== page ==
The Dodd-Frank Act amended the Investment Advisers Act to exempt from registration advisers that only manage venture capital funds, and directed the SEC to define the term “venture capital fund.” The SEC has adopted final rules that define the term “venture capital fund.”
Under the definition, a venture capital fund is a private fund that:
- Invests primarily in “qualifying investments” (generally, private, operating companies that do not distribute proceeds from debt financings in exchange for the fund’s investment in the company); may invest in a “basket” of non-qualifying investments of up to 20 percent of its committed capital; and may hold certain short-term investments.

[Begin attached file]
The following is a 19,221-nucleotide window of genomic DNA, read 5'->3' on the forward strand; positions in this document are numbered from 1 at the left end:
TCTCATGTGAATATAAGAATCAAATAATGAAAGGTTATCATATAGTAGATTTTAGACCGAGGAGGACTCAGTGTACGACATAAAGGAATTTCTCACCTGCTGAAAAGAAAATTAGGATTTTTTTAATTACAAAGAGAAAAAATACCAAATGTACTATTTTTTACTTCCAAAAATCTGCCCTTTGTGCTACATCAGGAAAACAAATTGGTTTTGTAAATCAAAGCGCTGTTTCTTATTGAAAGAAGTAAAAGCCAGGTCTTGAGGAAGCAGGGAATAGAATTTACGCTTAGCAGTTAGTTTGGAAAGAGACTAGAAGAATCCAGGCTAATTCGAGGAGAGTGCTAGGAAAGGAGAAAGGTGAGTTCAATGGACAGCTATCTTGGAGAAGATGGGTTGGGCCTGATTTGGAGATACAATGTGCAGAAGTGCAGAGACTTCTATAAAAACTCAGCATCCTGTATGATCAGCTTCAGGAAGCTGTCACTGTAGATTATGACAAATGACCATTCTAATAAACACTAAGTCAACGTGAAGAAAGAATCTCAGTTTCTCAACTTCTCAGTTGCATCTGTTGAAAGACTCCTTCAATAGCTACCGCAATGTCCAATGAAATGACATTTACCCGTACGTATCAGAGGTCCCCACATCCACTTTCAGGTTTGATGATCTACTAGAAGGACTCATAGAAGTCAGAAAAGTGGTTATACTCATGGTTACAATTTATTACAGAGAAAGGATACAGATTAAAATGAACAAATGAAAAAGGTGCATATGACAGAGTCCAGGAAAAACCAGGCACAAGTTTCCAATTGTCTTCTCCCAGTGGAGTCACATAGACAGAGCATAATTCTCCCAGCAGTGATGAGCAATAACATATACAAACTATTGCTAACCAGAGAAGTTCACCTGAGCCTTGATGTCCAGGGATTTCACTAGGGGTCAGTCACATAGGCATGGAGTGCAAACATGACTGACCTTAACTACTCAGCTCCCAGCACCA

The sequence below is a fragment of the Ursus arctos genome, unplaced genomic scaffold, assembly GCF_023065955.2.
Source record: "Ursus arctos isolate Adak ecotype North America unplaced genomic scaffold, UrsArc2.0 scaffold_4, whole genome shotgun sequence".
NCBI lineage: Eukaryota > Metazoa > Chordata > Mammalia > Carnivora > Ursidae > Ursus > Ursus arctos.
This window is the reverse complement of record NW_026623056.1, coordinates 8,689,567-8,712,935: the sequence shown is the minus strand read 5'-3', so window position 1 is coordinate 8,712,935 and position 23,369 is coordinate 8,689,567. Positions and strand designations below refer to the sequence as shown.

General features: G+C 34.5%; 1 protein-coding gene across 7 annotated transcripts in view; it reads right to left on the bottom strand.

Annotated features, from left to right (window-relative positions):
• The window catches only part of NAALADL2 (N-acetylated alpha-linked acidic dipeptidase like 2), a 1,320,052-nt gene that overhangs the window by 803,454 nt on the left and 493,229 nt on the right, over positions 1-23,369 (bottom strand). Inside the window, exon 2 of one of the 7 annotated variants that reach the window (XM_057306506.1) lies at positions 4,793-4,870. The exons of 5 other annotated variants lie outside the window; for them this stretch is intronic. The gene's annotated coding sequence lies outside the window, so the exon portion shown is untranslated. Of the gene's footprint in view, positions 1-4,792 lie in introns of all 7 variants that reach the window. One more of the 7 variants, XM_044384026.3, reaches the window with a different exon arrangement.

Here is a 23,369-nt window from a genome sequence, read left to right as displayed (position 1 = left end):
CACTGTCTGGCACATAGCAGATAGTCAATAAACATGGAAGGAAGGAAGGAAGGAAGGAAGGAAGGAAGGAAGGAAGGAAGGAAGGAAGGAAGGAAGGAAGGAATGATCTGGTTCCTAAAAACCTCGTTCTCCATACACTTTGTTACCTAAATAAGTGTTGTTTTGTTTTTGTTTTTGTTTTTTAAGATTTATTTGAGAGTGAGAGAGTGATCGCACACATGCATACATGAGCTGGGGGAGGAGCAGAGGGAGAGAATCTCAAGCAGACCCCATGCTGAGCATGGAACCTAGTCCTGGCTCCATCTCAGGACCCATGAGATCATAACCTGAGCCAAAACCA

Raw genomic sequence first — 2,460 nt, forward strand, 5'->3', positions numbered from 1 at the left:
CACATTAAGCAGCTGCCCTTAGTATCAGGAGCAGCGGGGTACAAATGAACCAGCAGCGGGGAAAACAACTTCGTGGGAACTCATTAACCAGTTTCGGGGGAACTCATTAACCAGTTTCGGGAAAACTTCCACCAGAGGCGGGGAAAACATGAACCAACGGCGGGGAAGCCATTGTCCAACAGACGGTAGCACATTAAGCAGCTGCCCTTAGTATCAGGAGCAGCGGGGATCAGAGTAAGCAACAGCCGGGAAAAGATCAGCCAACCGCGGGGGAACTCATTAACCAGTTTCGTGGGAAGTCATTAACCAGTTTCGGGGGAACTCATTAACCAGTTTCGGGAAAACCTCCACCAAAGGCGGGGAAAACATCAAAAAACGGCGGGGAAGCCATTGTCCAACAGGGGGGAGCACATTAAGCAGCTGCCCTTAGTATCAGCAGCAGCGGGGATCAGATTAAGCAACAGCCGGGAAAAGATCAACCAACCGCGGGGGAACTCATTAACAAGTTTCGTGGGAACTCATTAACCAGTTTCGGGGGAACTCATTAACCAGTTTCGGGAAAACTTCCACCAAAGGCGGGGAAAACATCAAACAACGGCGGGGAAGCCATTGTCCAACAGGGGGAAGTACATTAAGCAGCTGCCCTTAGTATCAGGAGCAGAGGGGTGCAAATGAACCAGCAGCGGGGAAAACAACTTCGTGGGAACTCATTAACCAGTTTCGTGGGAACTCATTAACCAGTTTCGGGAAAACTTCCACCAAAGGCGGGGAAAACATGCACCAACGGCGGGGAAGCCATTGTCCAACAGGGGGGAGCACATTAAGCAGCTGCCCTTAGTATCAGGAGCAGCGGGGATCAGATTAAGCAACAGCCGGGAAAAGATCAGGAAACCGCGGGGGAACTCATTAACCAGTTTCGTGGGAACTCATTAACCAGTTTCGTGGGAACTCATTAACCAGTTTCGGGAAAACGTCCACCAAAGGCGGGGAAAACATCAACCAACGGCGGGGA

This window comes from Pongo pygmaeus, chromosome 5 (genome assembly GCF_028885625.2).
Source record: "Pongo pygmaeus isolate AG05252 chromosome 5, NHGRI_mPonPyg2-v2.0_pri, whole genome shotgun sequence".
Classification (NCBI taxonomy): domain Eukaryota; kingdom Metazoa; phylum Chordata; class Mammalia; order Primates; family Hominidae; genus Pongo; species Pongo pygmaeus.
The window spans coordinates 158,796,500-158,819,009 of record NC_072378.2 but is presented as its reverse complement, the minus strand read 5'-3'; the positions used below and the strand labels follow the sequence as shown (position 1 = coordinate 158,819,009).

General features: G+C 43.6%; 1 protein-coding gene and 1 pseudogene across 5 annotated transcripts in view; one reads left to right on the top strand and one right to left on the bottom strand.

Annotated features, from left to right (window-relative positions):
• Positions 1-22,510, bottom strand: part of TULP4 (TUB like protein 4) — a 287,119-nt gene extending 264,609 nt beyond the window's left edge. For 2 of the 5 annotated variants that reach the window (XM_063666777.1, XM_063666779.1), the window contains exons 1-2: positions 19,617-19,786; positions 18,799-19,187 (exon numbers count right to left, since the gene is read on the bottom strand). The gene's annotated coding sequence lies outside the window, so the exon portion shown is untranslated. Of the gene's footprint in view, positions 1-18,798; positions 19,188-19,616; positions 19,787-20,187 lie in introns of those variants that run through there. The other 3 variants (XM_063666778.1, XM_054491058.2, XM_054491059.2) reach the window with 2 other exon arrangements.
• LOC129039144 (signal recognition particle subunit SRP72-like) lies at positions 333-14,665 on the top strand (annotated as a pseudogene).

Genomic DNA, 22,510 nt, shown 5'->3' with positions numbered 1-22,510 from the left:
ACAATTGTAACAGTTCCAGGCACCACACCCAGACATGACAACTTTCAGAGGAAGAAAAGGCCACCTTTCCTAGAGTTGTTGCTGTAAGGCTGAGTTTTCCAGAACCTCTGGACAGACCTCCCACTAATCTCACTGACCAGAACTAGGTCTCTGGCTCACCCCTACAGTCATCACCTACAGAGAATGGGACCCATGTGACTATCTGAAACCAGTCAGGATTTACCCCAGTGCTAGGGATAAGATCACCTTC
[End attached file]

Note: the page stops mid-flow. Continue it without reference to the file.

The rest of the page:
- Is not leveraged except for a minimal amount on a short-term basis.
- Does not offer redemption rights to its investors.
- Represents itself to investors as pursuing a venture capital strategy.
Under a grandfathering provision, funds that began raising capital by the end of 2010 and represented themselves as pursuing a venture capital strategy would generally be considered venture capital funds. The SEC is adopting this approach because it could be difficult or impossible for advisers to conform these pre-existing funds, which generally have terms in excess of 10 years, to the new definition.
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